For a span of about 25 years in America, the fastest racing venues in the country were not made of asphalt, concrete, or brick, but rather wooden boards. These tracks, which ranged from less than a half mile to two miles in length were quick and cheap to construct and drew fans by the tens of thousands. They also birthed the first generation of hero American race drivers that the country had ever seen.  Unfortunately, it killed the drivers about as fast as it made them legendary. Even worse, with banking angles that sometimes approached 50-degrees or more, the tracks killed spectators as well when cars and motorcycles would fly into the stands. The Motordromes were then called "Murderdromes" by the newspapers of the day.  From coast to coast, the tracks sprang up and the speeds grew and grew. The performances from drivers and motorcyclists are still nearly beyond belief today! This show tells the story of why the tracks were built, how the tracks were built, who built them, and why this bizarre racing supernova flashed so semingly fas t across the American racing landscape. This is this a story of suicidal speed and splinters. The story of American board track racing.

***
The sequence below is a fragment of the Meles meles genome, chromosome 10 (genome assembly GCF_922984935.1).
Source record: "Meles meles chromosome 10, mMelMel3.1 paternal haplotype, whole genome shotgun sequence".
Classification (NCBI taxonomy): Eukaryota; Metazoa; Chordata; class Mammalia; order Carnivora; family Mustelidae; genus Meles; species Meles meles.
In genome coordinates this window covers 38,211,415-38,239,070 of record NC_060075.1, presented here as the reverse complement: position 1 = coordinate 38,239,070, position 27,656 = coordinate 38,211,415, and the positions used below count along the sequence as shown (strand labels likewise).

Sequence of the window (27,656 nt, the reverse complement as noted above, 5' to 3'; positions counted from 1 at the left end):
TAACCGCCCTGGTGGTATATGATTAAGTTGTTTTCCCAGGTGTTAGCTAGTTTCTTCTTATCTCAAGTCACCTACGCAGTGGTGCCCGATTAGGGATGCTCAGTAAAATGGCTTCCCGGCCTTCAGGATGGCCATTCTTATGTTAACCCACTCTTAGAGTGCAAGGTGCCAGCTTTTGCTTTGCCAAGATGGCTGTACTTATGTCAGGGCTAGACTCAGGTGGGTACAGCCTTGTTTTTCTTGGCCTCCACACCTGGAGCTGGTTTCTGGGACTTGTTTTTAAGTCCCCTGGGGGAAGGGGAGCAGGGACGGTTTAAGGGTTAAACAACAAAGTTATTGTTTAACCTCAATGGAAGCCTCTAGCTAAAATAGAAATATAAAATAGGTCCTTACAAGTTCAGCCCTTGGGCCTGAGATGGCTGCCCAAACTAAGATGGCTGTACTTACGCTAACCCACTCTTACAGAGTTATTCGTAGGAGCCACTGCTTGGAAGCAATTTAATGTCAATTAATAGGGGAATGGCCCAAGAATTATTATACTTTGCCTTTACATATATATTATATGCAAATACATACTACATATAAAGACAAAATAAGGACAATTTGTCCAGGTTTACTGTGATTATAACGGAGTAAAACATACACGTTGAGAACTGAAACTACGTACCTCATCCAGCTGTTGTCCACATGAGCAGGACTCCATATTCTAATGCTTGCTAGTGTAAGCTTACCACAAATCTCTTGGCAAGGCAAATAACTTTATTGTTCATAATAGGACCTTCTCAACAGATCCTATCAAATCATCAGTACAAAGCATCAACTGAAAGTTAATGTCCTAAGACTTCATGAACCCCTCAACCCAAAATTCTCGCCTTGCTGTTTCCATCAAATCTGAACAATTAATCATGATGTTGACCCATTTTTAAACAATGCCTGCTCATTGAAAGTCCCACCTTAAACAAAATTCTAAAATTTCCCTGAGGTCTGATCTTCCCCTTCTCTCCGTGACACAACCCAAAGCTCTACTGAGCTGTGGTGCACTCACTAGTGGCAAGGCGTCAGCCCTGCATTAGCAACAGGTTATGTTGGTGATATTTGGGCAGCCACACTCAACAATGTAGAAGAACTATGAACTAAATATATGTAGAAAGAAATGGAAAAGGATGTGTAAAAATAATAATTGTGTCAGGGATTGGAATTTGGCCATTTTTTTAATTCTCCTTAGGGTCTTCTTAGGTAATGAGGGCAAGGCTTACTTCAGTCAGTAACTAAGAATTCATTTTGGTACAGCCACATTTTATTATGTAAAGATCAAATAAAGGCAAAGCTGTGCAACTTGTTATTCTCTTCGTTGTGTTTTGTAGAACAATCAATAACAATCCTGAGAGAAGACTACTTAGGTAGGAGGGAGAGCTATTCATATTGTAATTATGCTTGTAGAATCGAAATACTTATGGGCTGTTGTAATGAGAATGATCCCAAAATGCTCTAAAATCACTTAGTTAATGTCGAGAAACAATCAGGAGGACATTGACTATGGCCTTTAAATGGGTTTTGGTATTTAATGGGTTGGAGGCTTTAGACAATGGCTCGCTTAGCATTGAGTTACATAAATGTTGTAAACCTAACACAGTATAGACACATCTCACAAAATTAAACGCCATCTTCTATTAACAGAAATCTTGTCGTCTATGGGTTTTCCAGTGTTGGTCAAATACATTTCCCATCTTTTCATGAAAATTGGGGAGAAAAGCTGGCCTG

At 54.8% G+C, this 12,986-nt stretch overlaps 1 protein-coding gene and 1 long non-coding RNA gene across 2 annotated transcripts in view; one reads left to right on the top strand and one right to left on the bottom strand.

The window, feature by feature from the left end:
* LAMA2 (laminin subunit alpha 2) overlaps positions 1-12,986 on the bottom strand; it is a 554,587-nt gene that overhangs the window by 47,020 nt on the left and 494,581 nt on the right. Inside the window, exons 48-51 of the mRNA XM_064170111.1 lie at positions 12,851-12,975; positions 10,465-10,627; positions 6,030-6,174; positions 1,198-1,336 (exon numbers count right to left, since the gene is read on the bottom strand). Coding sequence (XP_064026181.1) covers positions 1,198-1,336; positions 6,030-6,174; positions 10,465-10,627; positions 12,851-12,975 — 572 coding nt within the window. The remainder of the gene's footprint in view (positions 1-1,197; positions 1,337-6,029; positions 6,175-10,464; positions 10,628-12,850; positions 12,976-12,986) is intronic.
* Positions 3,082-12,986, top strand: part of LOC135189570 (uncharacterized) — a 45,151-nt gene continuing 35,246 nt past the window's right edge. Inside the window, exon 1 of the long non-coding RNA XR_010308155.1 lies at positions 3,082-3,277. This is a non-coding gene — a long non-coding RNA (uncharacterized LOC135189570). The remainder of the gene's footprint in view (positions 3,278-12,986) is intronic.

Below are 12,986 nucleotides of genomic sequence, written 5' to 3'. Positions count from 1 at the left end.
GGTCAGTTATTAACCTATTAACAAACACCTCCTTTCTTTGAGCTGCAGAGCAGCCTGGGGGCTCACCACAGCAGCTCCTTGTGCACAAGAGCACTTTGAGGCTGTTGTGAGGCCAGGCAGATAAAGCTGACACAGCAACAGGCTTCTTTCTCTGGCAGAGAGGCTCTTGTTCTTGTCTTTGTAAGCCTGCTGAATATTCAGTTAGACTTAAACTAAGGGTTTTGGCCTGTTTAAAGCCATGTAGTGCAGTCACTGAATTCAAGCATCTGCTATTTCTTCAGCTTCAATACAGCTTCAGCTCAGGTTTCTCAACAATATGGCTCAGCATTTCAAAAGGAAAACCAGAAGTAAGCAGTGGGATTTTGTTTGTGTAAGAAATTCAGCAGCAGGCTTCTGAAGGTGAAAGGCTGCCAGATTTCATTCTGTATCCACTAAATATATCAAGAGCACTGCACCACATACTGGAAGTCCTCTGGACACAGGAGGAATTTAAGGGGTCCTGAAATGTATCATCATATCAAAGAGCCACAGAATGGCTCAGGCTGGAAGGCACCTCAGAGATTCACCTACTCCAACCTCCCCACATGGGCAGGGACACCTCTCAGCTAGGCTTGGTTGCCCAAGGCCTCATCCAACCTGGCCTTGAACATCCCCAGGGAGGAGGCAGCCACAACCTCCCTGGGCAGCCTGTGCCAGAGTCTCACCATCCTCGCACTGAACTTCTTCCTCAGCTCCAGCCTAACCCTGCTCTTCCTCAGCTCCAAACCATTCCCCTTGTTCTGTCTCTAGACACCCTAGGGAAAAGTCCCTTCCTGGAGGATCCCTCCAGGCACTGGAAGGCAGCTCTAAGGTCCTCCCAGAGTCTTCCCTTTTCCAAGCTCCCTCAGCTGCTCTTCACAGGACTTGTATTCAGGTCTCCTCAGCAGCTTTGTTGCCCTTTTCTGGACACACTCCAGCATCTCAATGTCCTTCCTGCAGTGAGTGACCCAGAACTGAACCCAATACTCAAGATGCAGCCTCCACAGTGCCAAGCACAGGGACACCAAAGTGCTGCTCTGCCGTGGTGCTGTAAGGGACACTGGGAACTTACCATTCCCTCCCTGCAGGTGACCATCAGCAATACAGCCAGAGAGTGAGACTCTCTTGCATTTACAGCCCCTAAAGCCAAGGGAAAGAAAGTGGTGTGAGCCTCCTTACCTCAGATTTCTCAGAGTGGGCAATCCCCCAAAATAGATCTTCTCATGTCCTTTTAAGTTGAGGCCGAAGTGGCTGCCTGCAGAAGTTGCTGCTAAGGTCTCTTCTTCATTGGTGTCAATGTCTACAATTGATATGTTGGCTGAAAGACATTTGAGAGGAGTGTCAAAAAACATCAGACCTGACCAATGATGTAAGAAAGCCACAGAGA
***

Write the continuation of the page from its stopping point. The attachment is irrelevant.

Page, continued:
On July 23, 1983 a Canada Air 767 with 61 passengers and eight crew aboard ran out of fuel while flying over a remote area of Ontario, Canada at 41,000ft. The pilot and co-pilot were able to take the airplane and glide to to a harrowing but safe landing on a drag strip in Gimli, Manitoba, Canada. The outcome was less a miracle and more an amazing example of expert pilot work from Captain Robert Pearson and co-pilot Maurice Quintal. But how did this happen? How did a modern airliner run out of gas halfway through a flight? How did this impossible scenario come to pass? A series of coincidental mistakes culminating with some bad math set the wheels in motion to produce the scenario that was and will forever be known as The Gimli Glider. This is the story about how some small breaks in communication, a mis-calculated math problem, and dauntless skill all combined to create one of the most fascinating stories in the history of modern aviation.  Think running out of gas in your car is annoying? Try it miles in the sky while trying to get hundreds of thousands of pounds safely to the ground!